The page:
BM: What is your allocation between buckets of asset classes and what is your biggest risk allocation at the moment? 

MK: Current, we are pro-risk and our expectations are for a global growth bounce as even as growth expectations have drafted lower driven by emotionally-driven, short-term downdrafts, we believe the fundamental backdrop remains intact across selective asset classes.  Growing consumer confidence across developed markets which we believe will pull industrial activity, continued ease in monetary policies, fiscal policy easing coming in play and commodity supply-demand (driven by technicals) on track to moderate over time – all provide us continued confidence in our positioning and convictions.

Within equities, we continue to favor Japan and Europe. In Europe (which is our biggest risk allocation at the moment), cyclical recovery is broadening, unemployment is falling, and consumer confidence is high. We believe Japanese equities are well positioned to benefit from a confluence of positive macro (continuing stimulus from the BoJ) and microeconomic drivers (major corporate shareholder-friendly governance changes). Valuations for both of these developed markets remain attractive, with our assessment of improving fundamentals over the intermediate-term.

Within fixed income, we continue to favor low-duration, floating-rate assets like bank loans positioned for rising rates. We have also started to build conviction in High Yield. We believe that the overall high-yield default rate is unlikely to spike as much as the market fears because the proportion of energy credit that is directly exposed to commodity prices (less than 8% of the high yield universe) is simply not sufficient to justify the spreads today.

What to expect in 2016

BM: How is the world responding to what’s happening in China? Have we overreacted?

MK: Plunging oil prices and China’s devaluation of the yuan have led markets to infer a lower Chinese and thus global growth. Central banks are worried, and they shifted to a dovish extension of an extraordinary monetary support. Those who think central banks are out of ammunition may start to change their minds when central banks begin to push back. We believe growth fears are misplaced. The combination of growth and liquidity is what determines how markets will behave over the intermediate term.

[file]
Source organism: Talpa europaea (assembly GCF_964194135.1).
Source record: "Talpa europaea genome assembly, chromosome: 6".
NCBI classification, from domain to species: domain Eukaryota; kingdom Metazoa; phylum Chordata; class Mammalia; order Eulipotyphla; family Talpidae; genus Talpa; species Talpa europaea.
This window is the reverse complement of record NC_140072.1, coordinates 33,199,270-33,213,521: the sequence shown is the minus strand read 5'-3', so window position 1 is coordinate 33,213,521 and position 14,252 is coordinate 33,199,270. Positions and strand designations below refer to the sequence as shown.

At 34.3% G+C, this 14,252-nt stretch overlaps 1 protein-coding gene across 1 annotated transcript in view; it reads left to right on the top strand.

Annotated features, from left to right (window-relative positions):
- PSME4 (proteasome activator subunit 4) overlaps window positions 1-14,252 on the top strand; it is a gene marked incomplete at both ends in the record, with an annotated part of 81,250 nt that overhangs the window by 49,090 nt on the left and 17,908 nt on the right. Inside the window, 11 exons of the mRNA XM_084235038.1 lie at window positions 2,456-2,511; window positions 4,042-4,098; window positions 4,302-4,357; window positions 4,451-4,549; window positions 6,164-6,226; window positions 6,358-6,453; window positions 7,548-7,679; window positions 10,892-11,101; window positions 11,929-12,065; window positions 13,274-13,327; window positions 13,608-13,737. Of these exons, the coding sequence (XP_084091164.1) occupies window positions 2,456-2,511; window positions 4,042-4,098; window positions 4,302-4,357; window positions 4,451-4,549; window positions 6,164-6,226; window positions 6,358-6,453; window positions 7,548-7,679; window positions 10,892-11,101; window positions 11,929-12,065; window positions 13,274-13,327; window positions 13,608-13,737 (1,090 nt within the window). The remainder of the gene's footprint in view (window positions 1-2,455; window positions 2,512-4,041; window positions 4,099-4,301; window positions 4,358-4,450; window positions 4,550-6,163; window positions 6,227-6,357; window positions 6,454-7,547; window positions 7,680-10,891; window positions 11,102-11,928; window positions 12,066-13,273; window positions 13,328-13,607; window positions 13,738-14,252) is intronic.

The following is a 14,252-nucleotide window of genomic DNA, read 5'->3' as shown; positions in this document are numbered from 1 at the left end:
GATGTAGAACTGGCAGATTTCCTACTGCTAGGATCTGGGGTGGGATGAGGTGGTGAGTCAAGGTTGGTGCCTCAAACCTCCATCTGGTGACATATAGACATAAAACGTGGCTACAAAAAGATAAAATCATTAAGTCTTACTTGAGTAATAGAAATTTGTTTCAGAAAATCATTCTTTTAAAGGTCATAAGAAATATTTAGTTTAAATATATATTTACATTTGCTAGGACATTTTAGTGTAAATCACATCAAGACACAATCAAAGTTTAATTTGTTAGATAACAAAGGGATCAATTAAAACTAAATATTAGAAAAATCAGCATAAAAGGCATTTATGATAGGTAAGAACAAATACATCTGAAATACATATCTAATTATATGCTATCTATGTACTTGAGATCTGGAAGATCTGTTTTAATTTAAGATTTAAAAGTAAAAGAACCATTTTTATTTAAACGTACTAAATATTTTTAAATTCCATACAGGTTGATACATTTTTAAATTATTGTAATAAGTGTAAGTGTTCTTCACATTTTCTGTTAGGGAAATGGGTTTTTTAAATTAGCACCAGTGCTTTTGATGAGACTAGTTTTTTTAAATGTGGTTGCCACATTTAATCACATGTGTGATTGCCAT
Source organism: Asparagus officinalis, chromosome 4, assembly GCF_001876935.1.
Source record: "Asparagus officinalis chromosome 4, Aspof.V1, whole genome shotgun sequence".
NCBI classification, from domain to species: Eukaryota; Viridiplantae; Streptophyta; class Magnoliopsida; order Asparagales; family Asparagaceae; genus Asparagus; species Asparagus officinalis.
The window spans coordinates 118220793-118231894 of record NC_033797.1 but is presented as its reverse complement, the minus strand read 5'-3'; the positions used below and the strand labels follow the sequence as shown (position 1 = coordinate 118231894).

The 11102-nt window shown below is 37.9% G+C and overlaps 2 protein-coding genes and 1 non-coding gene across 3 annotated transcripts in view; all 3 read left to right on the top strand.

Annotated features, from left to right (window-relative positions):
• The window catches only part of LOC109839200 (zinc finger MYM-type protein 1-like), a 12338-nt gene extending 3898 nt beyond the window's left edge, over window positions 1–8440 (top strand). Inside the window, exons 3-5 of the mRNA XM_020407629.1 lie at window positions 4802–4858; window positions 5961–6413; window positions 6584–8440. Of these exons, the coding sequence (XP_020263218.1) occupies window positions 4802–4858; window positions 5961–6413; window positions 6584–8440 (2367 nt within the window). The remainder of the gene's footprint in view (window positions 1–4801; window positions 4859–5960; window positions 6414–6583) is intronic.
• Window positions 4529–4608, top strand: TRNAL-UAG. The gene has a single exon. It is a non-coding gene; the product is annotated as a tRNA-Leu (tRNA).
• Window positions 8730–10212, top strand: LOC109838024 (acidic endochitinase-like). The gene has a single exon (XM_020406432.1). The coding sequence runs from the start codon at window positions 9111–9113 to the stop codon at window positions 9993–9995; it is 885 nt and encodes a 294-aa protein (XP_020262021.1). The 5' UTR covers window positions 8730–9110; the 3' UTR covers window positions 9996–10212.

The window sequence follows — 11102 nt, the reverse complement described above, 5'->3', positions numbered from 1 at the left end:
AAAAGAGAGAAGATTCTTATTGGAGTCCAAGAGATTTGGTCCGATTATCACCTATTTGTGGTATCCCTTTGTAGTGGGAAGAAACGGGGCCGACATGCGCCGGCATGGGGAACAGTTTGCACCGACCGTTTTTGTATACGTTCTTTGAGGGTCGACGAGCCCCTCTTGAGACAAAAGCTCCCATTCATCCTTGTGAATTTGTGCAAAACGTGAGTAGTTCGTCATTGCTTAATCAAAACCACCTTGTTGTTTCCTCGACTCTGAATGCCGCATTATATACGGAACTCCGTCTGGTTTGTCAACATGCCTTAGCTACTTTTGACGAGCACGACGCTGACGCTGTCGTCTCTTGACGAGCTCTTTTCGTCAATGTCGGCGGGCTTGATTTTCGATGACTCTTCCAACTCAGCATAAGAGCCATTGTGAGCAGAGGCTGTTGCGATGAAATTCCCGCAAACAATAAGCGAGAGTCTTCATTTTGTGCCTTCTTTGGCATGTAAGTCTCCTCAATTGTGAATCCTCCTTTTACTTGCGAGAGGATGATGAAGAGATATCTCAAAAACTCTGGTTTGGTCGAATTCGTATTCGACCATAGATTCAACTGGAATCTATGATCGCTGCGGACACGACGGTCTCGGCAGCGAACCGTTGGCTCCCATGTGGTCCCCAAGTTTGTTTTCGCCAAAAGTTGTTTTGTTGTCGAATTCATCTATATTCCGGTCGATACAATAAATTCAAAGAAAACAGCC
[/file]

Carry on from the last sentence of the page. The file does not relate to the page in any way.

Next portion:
BM: Are you concerned about the continuous slowing of China’s economy?

MK: After China turns in its policy cycle in 2014, and the liquidity cycle, then a bottoming of its credit cycle in 2015, we are now witnessing an upturn in credit, confirmed by the strengthening Total Social Financing (TSF). Since industrial production is highly correlated to TSF with a lag of three to six months, a bounce in China’s economy lies ahead. With the People’s Bank of China having closed its capital account once again over the fear of another downward adjustment of the yuan, it seems more fashion than finance to me.

BM: What implications are there for commodities?

MK: Flat prices for copper, aluminum and zinc suggest that plunging oil prices are due to supply increases, not global demand shortfalls. We reiterate our conviction that disconnect between weak global manufacturing and strong consumption will be resolved through a recovery of the former, not a collapse of the latter. Even within manufacturing, most sectors are in expansion. Only oil, mining, machinery and apparel are contracting.